Africa assists rice germplasm improvement
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CTA. 1991. Africa assists rice germplasm improvement. Spore 34. CTA, Wageningen, The Netherlands.
Permanent link to this item: http://hdl.handle.net/10568/45565
Most modern rice varieties currently grown in Latin America come from a few parents closely related to those that were used to launch the Green Revolution in Asia.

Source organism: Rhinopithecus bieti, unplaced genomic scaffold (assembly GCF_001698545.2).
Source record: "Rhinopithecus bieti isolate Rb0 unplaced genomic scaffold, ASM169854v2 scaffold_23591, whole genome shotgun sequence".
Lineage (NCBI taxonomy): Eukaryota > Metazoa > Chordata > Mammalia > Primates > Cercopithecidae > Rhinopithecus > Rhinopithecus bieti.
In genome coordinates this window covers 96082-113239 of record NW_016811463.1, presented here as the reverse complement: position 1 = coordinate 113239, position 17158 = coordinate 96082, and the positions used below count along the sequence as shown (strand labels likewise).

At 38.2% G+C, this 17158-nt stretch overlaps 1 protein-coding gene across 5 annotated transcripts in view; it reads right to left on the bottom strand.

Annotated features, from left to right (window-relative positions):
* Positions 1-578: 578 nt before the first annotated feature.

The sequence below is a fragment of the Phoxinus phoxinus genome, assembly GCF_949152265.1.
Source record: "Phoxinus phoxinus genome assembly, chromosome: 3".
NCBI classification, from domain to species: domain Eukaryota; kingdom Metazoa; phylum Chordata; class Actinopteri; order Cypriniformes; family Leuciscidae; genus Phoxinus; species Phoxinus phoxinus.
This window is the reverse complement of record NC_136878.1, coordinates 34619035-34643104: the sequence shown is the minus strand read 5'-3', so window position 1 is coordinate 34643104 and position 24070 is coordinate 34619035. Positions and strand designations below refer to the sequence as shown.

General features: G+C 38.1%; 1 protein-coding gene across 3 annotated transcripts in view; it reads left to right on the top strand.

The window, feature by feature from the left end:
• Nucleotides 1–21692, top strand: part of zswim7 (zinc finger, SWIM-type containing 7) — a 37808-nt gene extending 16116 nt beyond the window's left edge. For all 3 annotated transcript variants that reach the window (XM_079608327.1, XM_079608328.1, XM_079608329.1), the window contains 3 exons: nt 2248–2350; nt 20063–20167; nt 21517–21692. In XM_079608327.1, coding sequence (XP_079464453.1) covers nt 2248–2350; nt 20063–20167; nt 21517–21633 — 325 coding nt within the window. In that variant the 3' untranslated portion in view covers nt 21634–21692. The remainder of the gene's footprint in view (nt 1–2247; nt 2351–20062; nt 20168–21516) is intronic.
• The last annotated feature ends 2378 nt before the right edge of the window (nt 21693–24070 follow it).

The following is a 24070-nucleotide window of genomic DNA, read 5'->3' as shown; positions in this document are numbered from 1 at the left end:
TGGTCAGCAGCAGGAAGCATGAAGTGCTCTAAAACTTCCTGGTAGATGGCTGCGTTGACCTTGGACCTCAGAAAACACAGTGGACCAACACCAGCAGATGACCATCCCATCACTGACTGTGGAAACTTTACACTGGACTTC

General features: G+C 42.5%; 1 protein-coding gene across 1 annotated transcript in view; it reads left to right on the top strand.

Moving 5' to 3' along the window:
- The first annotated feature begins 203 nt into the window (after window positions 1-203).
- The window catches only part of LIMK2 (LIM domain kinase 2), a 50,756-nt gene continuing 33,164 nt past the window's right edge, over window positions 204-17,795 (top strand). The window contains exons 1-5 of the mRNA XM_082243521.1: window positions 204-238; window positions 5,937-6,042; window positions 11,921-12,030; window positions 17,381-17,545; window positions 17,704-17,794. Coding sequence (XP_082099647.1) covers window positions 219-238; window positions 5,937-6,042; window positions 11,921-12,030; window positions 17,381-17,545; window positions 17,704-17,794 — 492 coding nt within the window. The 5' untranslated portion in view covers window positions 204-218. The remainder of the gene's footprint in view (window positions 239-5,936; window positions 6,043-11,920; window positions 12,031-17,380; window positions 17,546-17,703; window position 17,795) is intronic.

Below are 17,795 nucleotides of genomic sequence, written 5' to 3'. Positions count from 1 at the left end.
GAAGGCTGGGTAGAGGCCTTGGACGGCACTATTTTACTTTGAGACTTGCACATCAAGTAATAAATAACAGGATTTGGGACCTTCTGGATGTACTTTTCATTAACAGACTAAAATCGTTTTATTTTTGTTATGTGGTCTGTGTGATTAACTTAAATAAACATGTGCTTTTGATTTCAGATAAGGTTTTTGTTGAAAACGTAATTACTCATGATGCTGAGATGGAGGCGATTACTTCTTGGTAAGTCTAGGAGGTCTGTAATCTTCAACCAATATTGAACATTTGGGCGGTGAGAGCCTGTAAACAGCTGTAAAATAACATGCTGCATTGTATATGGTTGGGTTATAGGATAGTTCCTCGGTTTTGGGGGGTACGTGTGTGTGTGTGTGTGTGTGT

Most modern rice varieties currently grown in Latin America come from a few parents closely related to those that were used to launch the Green Revolution in Asia. As a result the genetic base is dangerously narrow. This poses the risk that if their resistance is broken, or if a pest or disease to which they are highly susceptible appears, there could be a major disaster. To help broaden the Centro Internacional de Agricultura Tropical (CIAT's) rice germplasm diversity, over 1200 landraces and improved breeding lines from the International Institute of Tropical Agriculture (IITA), Nigeria, and the Institut de Recherches Agronomiques Tropicales et des Cultures Vivrieres (IRAT), France, were sent to CIAT's Rice Programme in Colombia during 1981-86. IITA lines combine thick, deep roots, blast resistance and tolerance to acid soils, with lodging resistance. Lodging is a problem in savanna ecosystems such as the Brazilian Cerrados where rice is rotated with high-input crops such as soybeans. Residual fertility from soybeans makes the rice grow so tall that it lodges. The exchange of germplasm between Latin America and Africa has not been in one direction. The very useful variety IRAT 216 resulted from a cross between line Col 1, developed by the Colombian Agricultural Research Institute (ICA), and IRAT's M312A. In 1990, 14 lines developed by ClAT's savanna project entered the African INGER upland trials conducted in West African countries. CIAT, Publication Unit Apartado 6713, Cali, COLOMBIA